BOLDUAN: Well, specifically, on that, Jeff. What do you make? He pled guilty on October 5th is what this document says. Why unseal all of this on the same day?

TOOBIN: I think the answer is, he did not want Gates and Manafort to know that Papadopoulos was cooperating.

BOLDUAN: He, Bob Mueller.

TOOBIN: Bob Mueller did not want anyone to know that Papadopoulos was cooperating.

I think Jim puts his finger on a very important point. It's the very last line in the filing against Papadopoulos, which says that he has met with him several times.

Another point that's worth raising about the Papadopoulos guilty plea, the false statement for which he pled guilty was January 27th, 2017. Months before Mueller was even appointed. Mueller was appointed in May.

So this shows that the FBI has been investigating connections between Russia and the Trump campaign for quite some time, not just since May, and Mueller's appointment.

So there is undoubtedly other -- there are undoubtedly other interviews that Mueller and company will be looking at to see if false statements are made or whether there are leads there to further investigation.

And on this point, this happening in the same day, it doesn't have to happen in the same day that all of this was unsealed. If it is sending a message, who is it sending a message to?

CALLAN: I think it's sending message to all of the people who were in high-level positions in the Trump election campaign. And many of those, of course, have moved with him into the White House.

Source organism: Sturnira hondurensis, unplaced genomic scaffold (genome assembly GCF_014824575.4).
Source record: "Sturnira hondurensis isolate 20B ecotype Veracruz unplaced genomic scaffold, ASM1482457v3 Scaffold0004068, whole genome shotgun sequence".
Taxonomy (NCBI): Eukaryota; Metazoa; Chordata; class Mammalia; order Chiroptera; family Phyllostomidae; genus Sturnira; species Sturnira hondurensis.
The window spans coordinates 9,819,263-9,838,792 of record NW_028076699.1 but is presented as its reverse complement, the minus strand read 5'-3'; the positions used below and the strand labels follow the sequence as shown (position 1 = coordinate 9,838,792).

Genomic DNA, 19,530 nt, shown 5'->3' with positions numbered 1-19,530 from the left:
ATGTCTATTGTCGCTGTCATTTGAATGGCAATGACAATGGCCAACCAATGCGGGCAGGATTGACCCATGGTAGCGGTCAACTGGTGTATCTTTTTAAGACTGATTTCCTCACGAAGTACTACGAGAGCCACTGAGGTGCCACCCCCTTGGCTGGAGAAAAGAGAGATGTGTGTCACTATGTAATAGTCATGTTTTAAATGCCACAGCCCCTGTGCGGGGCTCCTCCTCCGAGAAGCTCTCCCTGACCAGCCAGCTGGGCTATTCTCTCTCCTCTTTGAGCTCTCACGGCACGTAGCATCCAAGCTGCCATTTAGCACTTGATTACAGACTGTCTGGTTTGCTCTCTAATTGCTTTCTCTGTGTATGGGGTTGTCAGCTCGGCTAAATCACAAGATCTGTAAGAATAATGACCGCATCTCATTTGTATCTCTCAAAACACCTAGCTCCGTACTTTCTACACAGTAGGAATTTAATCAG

So any of those people now know that they have to be absolutely truthful in speaking to the FBI, because they will be indicted. This precedent has been set. And, of course, the Manafort indictment, I think, is very, very important because by going after Manafort, and there's a theory out there that Manafort may have been having financial problems, which caused him to hope that his appointment as campaign director might get him out of the woods.

BOLDUAN: Sure, it doesn't look like financial problems when you look at the dollar figures in that indictment -- keep going.

TOOBIN: You know, but it's true.

BOLDUAN: Huge numbers.

CALLAN: Yes, that was -- that was -- when people were looking at this early on, the thought was that that's maybe where the special prosecutor was going. That Manafort maybe had some liquidity, some financial problems and he thought being appointed as Trump campaign manager might get him out of the woods here.

And it could leave you with a scenario, and this is I think where Trump is going to go eventually, because there are going to be more indictments coming down the road. He's going to say I didn't know anything about this. That's going to be his fallback defense in the end.

Even if my campaign officials, my campaign employees were contacting the Russians, I knew nothing about it. So it has nothing to do with me and it has nothing to do with my presidency. That's going to be Trump's fallback position.

BOLDUAN: And how convincing that is, I guess, is yet to be determined.

Jim, give me a final thought, especially on this just kind of, as you mentioned, the trifecta of what we've learned just this morning?